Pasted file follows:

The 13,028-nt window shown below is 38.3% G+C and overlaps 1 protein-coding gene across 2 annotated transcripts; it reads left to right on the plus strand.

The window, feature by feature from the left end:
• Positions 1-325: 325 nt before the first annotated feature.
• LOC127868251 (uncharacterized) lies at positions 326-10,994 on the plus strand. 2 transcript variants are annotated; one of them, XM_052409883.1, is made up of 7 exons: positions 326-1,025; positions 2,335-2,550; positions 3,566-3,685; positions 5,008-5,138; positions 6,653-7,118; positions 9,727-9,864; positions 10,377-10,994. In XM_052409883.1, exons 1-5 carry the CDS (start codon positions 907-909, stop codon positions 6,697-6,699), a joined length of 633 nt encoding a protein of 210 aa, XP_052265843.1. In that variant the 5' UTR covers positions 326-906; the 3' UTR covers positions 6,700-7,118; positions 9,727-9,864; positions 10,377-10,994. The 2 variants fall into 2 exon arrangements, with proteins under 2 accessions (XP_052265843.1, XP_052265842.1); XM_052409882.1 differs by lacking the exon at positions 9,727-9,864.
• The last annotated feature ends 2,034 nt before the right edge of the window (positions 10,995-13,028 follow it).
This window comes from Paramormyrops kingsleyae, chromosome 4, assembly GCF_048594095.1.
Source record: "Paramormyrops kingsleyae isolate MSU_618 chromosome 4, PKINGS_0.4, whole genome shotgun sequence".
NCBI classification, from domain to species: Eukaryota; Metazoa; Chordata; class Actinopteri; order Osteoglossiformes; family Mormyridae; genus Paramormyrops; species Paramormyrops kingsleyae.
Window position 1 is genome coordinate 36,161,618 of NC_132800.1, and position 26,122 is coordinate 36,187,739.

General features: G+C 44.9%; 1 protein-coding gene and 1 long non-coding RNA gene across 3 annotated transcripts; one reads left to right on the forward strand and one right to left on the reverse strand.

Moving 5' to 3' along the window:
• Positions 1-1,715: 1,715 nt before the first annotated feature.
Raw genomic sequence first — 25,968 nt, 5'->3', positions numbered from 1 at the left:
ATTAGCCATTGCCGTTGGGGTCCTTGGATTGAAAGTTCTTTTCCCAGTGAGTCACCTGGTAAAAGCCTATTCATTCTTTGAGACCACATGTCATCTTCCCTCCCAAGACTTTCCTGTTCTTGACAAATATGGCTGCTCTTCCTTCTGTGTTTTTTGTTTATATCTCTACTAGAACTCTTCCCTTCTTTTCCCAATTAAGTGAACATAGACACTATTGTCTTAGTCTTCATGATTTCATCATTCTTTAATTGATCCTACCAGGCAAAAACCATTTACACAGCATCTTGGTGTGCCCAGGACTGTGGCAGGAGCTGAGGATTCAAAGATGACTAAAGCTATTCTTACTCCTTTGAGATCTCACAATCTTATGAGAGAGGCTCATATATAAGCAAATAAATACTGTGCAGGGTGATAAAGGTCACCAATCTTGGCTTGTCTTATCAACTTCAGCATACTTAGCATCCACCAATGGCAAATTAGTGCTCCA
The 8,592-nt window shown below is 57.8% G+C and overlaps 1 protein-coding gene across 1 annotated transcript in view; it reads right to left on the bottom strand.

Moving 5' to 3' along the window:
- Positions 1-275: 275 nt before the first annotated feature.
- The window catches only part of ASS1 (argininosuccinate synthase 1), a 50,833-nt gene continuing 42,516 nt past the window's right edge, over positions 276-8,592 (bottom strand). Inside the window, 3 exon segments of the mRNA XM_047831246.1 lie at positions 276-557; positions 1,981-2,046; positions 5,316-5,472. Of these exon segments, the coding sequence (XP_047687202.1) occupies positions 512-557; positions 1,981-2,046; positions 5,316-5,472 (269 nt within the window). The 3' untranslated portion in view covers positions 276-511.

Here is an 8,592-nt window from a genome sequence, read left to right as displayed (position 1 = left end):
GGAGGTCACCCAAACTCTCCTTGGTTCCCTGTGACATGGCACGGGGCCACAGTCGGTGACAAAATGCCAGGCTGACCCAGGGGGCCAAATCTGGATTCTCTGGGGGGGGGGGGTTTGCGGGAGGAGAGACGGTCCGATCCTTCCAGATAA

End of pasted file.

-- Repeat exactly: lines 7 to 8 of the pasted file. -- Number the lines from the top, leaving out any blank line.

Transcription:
Source record: "Paramormyrops kingsleyae isolate MSU_618 chromosome 4, PKINGS_0.4, whole genome shotgun sequence".
NCBI classification, from domain to species: Eukaryota; Metazoa; Chordata; class Actinopteri; order Osteoglossiformes; family Mormyridae; genus Paramormyrops; species Paramormyrops kingsleyae.